This is a very important Bill and I warmly welcome it. It deals with a number of what have hitherto been quite intractable legal and social issues. It is to the Government’s great credit, and to the credit of Members from all parties, that we have managed to find a practical way forward to resolve a number of those otherwise intractable issues.
Like my right hon. Friend Caroline Nokes, I particularly welcome the measures to bring procedures in the family courts into line with the protections that have existed for a long time in the criminal courts. That deficiency is a problem that has been recognised for a long time by practitioners and many of the judiciary in the family courts, so we are right that to plug that gap.
On new clause 18, proposed new section 85H is a particularly important provision. It specifies in subsection (7) that the qualified legal representative appointed by the court to carry out the cross-examination
“is not responsible to the party.”
That is necessary and deals with the difficult situation wherein the abusive party seeking to make the cross-examination raises issues that in the interests of justice need to be tested by the cross-examination of the alleged victim or victim, but that rightly should not be done by the abuser because they will continue the abuse. The court therefore appoints the advocate, and it is important that we stress that that advocate is, in effect, acting as amicus curiae—they are acting to assist the court—and has no responsibility to the abusive party.
I hope, too, that we will make it clear that the regulations that provide for the remuneration of those advocates are interpreted generously, because those who assist the court in such a way will be undertaking a particularly onerous and difficult task. They may well often be hampered by the hostility of the abusive party while acting in the interests of the justice whose case they have to test by cross-examination the case of the victim. That is a difficult position that we are, out of social necessity, putting that advocate in, and they deserve to be properly recompensed for the time that I suspect is likely to be required to do that job properly. Subject to those caveats, the provisions are very welcome.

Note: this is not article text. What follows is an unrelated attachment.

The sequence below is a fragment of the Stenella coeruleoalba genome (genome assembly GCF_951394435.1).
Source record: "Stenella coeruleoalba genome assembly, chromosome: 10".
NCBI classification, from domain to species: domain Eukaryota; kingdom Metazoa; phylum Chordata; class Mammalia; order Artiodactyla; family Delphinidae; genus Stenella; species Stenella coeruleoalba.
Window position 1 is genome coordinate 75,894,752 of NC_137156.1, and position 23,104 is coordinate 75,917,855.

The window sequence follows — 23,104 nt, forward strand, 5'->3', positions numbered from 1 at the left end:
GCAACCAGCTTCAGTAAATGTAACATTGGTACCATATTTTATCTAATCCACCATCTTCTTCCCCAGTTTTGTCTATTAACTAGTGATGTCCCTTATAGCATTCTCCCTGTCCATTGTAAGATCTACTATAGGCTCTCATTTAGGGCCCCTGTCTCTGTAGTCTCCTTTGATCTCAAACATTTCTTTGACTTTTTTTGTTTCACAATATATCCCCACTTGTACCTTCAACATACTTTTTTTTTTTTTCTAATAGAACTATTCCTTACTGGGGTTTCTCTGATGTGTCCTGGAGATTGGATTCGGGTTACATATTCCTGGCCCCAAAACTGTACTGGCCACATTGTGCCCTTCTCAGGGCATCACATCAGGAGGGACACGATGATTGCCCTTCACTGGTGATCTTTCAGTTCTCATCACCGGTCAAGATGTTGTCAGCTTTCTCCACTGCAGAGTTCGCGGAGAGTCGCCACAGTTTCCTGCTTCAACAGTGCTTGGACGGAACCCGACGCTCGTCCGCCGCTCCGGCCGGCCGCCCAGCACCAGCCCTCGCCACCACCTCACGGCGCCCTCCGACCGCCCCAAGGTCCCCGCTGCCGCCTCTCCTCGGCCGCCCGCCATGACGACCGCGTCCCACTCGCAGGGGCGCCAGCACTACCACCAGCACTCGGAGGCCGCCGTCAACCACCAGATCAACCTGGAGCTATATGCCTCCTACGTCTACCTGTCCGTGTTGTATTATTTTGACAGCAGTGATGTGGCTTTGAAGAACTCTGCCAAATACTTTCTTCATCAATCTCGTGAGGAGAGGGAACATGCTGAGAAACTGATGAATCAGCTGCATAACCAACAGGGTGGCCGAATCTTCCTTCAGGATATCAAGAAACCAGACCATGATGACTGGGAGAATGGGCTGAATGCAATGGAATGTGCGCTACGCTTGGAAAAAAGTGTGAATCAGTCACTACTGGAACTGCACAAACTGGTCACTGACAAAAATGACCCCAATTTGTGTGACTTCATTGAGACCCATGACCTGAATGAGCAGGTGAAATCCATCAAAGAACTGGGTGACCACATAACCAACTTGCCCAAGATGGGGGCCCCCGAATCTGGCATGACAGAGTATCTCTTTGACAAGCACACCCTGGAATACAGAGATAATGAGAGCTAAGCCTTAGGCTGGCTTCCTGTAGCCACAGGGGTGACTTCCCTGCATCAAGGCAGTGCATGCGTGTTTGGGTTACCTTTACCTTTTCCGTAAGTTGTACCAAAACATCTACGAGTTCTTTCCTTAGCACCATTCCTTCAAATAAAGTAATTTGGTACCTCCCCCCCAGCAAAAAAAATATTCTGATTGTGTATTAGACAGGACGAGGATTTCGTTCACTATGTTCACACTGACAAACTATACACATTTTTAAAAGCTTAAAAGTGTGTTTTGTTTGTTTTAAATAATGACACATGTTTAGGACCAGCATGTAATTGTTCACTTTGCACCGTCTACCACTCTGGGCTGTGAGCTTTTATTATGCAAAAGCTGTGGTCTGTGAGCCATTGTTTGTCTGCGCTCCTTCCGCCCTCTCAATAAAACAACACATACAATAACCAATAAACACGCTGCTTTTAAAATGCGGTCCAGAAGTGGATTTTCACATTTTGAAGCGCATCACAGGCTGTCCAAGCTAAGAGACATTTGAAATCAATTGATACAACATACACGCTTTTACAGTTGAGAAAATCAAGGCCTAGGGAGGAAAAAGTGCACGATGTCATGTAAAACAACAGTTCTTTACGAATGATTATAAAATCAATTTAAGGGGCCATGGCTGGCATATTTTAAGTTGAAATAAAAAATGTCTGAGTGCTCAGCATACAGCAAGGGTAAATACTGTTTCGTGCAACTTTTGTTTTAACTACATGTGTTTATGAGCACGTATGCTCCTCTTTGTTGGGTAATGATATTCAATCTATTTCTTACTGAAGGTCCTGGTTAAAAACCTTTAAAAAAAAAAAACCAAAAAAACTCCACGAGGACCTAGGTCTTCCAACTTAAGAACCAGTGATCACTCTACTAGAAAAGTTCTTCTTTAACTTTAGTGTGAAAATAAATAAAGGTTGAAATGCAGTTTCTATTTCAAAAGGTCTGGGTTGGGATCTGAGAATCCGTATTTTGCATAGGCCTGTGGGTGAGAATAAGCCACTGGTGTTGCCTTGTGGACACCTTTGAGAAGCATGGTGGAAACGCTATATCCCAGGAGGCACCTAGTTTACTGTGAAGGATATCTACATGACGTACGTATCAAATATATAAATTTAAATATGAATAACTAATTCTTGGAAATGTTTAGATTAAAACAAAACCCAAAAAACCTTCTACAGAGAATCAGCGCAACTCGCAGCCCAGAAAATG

The abolition of the consent defence in new clause 4 is particularly welcome. There is no doubt that the matter was settled in large measure by the case of Brown and the decision of the House of Lords—the Judicial Committee of the House of Lords, as it then was—but the law had been very difficult going back to the case of Donovan in 1934, which stood during the early days of my practice at the Bar. Even on the Brown decision there was dissent within the House of Lords. A number of judgments in the Brown case suggested that because of the awkward interaction of social policy and the attempt to fit the regime with that in the Offences Against the Person Act 1861, which hardly works for the type of pornographic videos and so on that we see nowadays and that propagated some of this behaviour, if it were to be changed further it needed the intervention of Parliament, not least because it also engaged issues such as the right to privacy under the European convention on human rights. It is right that we act in the way that we do to give legislative clarity, rather than placing the courts in the difficulty of interpreting such policy areas.